Every business owner wants to create a healthy, positive work atmosphere to foster happy, motivated and productive employees, but what does this mean in practice, in the era of corporate cubicles and maximum efficiency? Sometimes it means focusing on the basics in life: fitness, good nutrition, fresh air. No matter what most companies say about wanting to foster health and well-being in their employees, the way most offices are traditionally set up is anything but healthy, with glaring fluorescent lights, recycled dry air, junk-food vending machines and employees feeling pressured to sit chained to desks for long stretches of time.
Mahalo CEO Jason Calacanis is trying a whole new approach to fostering employee health and well-being through a number of surprisingly innovative approaches to the employee lifestyle management. He hired a personal chef to prepare healthy snacks for every employee each day, and these snacks are brought to each employee’s desk at regular times throughout the day: steel-cut oatmeal for breakfast at 9 a.m., a fresh fruit plate at 3 p.m., and then at 5 p.m. each employee receives a “protein snack” at their desk.
Calacanis says, “We do this because 90 percent of our staff will eat the fruit bowl if it is personally brought to them, but only 20 percent will take the initiative to go make a fruit bowl or a healthy protein snack.”
Instead of offering soda or other high-fructose corn syrup drinks, Mahalo offers staffers fresh-brewed teas along with fair-trade, organic coffee. There are even dual espresso machines for those who need a caffeine boost.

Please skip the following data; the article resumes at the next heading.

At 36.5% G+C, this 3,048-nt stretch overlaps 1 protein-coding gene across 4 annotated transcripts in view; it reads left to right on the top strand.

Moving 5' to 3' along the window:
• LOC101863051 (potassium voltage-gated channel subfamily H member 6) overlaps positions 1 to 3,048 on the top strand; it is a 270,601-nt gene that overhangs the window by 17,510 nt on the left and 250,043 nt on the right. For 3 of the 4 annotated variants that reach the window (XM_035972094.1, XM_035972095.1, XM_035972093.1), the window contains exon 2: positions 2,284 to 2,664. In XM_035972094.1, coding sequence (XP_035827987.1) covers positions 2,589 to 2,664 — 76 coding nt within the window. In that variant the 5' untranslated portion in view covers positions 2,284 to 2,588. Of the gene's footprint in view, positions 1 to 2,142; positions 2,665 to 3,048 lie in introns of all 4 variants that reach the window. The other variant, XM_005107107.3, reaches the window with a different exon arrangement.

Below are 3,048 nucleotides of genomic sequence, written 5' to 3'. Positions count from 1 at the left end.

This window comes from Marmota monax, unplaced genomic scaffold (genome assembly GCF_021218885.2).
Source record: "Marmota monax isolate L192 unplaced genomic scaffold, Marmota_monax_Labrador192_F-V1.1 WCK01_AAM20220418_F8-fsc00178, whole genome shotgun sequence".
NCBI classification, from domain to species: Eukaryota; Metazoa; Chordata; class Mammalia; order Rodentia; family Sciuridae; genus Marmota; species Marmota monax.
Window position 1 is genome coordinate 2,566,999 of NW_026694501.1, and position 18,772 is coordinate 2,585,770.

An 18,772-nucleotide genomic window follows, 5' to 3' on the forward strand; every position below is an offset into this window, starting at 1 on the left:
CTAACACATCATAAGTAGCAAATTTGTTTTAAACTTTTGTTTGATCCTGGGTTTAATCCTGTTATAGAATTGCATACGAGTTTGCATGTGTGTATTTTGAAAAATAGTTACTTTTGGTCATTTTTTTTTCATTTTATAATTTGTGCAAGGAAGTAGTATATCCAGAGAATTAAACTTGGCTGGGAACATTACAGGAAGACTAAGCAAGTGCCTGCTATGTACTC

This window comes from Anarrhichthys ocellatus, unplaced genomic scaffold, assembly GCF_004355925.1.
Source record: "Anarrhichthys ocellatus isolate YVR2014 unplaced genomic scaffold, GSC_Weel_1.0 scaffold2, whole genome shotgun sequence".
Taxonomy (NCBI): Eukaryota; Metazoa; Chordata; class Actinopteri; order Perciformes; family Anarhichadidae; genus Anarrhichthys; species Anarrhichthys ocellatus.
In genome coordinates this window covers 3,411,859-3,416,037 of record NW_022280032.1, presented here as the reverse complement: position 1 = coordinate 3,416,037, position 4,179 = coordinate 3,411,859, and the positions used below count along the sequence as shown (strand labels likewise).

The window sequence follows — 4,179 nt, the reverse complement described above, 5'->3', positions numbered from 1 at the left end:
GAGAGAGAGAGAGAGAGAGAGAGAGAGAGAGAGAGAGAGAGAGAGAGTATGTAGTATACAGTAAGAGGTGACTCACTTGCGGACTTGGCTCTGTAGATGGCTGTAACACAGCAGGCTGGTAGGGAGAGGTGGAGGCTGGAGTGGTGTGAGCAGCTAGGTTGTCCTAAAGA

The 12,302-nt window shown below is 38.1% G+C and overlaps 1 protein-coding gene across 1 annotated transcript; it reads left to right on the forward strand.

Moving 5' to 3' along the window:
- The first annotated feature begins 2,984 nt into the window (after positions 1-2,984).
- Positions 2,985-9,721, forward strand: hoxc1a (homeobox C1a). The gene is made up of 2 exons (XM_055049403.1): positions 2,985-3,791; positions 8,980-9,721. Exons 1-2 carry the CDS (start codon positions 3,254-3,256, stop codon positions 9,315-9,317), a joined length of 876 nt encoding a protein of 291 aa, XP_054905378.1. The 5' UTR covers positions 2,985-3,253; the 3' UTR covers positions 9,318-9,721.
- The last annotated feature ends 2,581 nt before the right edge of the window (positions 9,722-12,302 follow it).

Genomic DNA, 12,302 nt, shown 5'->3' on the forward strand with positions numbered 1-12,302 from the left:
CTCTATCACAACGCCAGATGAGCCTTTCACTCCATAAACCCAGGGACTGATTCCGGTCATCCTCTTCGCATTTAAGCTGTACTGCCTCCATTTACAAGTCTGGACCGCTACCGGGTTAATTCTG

Calacanis says: “We spend about $10 a day per person on food, which results in a cost of $2,500 a year per employee. With over 60 people, we're spending close to $200k on this program. However, we find that our team is more focused during work because they are not making poor food choices (i.e. pizza, soda, sandwiches, fast food, burgers), and they are really excited to work at Mahalo since they feel taken care of and appreciated.”
In addition to this, Mahalo operates a boot-camp style ‘Fit Club’ in the afternoon in the parking lot three days a week, which a third of the Mahalo team attends regularly. Calacanis estimates the obesity rate at Mahalo to be less than 5 percent, which is one-sixth the national average.
Of course, the Mahalo offices are in Southern California, where the weather is mild, organic fruit and vegetables are widely available, and there is a cultural obsession with health and fitness. That said, there is really no good reason why more companies couldn’t adopt practices like this to foster health and productivity in their workers. Programs such as this certainly require substantial up-front cost to start and implement. However, they pay dividends in terms of helping in recruitment, decreasing staff turnover (which can be extremely costly and difficult for a business), and increasing employee productivity.
Calacanis says: “Because of these special health/wellness perks, we can afford to make our starting salary cost lower than competing companies and we still have a line of folks out the door who want to work at Mahalo -- including developers, which are very hard to find. We never use recruiters, which cost $10-15k per developer in our industry. On that basis alone it's worth it. We have also experienced bizarrely low turnover in the past six months (zero!), and year (one or two people). On that basis it is worth it as well.”
The bottom line is that taking the time and finding the resources to really nurture and take care of your employees may have a high up front cost initially, but can be well-worth the investment in the long term.
Mahalo, which bills itself as a “a knowledge engine,” is in a massively competitive industry, where working 50-60 hours a week is the norm. Calacanis himself works upwards of 70 hours/six day week, as does most of his management team and many of his troops. There really is no choice but to be efficient, optimized and high-energy, according to Calacanis, in order to get an edge over the competition. What not all business owners realize, however, is that this competitive edge is often best achieved through a committed long-term vision of positive, nurturing corporate culture rather than the dehumanizing tendency of many businesses to put short-term “efficiency” above all else and try to squeeze every last cent out of each employee.